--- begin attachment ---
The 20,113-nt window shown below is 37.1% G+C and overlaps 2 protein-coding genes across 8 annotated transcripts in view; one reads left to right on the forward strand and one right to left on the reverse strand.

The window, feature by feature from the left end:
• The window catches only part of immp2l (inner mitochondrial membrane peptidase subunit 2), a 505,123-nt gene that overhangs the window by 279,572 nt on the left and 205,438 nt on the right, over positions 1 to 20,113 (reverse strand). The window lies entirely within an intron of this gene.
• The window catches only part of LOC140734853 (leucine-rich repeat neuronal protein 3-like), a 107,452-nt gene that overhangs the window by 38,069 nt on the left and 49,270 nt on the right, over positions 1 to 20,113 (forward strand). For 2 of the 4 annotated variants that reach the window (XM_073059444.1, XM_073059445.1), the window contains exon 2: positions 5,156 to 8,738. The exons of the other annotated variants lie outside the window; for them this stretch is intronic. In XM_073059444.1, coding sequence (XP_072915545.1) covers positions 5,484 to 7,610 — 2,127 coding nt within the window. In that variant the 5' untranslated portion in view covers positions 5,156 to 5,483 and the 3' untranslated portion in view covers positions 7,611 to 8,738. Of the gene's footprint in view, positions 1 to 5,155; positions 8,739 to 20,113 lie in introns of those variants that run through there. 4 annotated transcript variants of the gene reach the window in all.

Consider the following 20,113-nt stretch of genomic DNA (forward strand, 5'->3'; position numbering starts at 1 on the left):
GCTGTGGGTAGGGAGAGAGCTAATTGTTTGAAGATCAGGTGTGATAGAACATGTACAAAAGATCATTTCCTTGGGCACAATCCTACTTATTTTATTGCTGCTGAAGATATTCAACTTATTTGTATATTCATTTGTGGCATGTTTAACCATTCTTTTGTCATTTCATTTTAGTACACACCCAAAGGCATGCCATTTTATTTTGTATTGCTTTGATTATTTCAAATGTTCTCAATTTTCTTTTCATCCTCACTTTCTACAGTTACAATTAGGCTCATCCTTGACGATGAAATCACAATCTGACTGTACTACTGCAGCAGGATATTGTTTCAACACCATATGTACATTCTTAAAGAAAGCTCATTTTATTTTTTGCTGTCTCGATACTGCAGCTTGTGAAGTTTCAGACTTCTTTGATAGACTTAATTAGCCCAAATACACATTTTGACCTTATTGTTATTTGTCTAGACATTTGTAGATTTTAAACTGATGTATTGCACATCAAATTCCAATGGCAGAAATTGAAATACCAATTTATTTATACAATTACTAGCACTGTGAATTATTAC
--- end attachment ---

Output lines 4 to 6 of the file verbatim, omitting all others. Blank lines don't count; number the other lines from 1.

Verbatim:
• The window catches only part of LOC140734853 (leucine-rich repeat neuronal protein 3-like), a 107,452-nt gene that overhangs the window by 38,069 nt on the left and 49,270 nt on the right, over positions 1 to 20,113 (forward strand). For 2 of the 4 annotated variants that reach the window (XM_073059444.1, XM_073059445.1), the window contains exon 2: positions 5,156 to 8,738. The exons of the other annotated variants lie outside the window; for them this stretch is intronic. In XM_073059444.1, coding sequence (XP_072915545.1) covers positions 5,484 to 7,610 — 2,127 coding nt within the window. In that variant the 5' untranslated portion in view covers positions 5,156 to 5,483 and the 3' untranslated portion in view covers positions 7,611 to 8,738. Of the gene's footprint in view, positions 1 to 5,155; positions 8,739 to 20,113 lie in introns of those variants that run through there. 4 annotated transcript variants of the gene reach the window in all.

Consider the following 20,113-nt stretch of genomic DNA (forward strand, 5'->3'; position numbering starts at 1 on the left):
GCTGTGGGTAGGGAGAGAGCTAATTGTTTGAAGATCAGGTGTGATAGAACATGTACAAAAGATCATTTCCTTGGGCACAATCCTACTTATTTTATTGCTGCTGAAGATATTCAACTTATTTGTATATTCATTTGTGGCATGTTTAACCATTCTTTTGTCATTTCATTTTAGTACACACCCAAAGGCATGCCATTTTATTTTGTATTGCTTTGATTATTTCAAATGTTCTCAATTTTCTTTTCATCCTCACTTTCTACAGTTACAATTAGGCTCATCCTTGACGATGAAATCACAATCTGACTGTACTACTGCAGCAGGATATTGTTTCAACACCATATGTACATTCTTAAAGAAAGCTCATTTTATTTTTTGCTGTCTCGATACTGCAGCTTGTGAAGTTTCAGACTTCTTTGATAGACTTAATTAGCCCAAATACACATTTTGACCTTATTGTTATTTGTCTAGACATTTGTAGATTTTAAACTGATGTATTGCACATCAAATTCCAATGGCAGAAATTGAAATACCAATTTATTTATACAATTACTAGCACTGTGAATTATTAC